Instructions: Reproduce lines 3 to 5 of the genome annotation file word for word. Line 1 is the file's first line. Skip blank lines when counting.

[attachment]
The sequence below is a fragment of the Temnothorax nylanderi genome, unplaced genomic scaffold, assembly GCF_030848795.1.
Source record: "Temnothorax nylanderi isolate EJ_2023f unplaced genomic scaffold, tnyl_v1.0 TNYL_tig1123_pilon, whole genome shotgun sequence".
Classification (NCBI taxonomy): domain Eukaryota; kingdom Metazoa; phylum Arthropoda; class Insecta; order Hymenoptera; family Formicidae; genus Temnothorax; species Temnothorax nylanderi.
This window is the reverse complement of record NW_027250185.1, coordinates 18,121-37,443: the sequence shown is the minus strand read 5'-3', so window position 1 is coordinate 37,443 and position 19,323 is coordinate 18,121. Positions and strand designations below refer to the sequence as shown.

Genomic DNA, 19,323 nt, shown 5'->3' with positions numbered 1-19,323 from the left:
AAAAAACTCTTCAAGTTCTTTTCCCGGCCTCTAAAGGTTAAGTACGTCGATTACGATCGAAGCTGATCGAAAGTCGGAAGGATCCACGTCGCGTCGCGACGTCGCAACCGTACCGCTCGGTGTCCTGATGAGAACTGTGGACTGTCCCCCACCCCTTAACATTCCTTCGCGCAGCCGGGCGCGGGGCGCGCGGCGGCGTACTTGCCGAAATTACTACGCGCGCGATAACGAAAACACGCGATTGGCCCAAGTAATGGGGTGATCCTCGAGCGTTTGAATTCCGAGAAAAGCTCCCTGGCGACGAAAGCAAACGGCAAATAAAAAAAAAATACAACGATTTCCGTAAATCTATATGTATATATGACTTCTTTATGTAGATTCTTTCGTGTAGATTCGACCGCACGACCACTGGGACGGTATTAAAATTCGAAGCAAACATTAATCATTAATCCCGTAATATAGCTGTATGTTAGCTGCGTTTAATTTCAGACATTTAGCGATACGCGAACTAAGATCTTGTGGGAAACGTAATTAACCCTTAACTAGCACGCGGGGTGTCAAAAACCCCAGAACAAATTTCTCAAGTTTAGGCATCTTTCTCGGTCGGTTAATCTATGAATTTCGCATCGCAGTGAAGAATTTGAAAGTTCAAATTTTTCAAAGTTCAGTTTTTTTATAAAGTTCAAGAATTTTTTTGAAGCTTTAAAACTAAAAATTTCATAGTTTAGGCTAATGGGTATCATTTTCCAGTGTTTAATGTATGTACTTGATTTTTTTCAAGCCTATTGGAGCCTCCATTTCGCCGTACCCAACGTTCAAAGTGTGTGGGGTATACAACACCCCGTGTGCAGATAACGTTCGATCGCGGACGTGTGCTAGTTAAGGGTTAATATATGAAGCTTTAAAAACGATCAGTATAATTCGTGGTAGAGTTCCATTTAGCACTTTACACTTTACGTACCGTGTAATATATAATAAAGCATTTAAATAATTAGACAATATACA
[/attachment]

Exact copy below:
Classification (NCBI taxonomy): domain Eukaryota; kingdom Metazoa; phylum Arthropoda; class Insecta; order Hymenoptera; family Formicidae; genus Temnothorax; species Temnothorax nylanderi.
This window is the reverse complement of record NW_027250185.1, coordinates 18,121-37,443: the sequence shown is the minus strand read 5'-3', so window position 1 is coordinate 37,443 and position 19,323 is coordinate 18,121. Positions and strand designations below refer to the sequence as shown.

Genomic DNA, 19,323 nt, shown 5'->3' with positions numbered 1-19,323 from the left: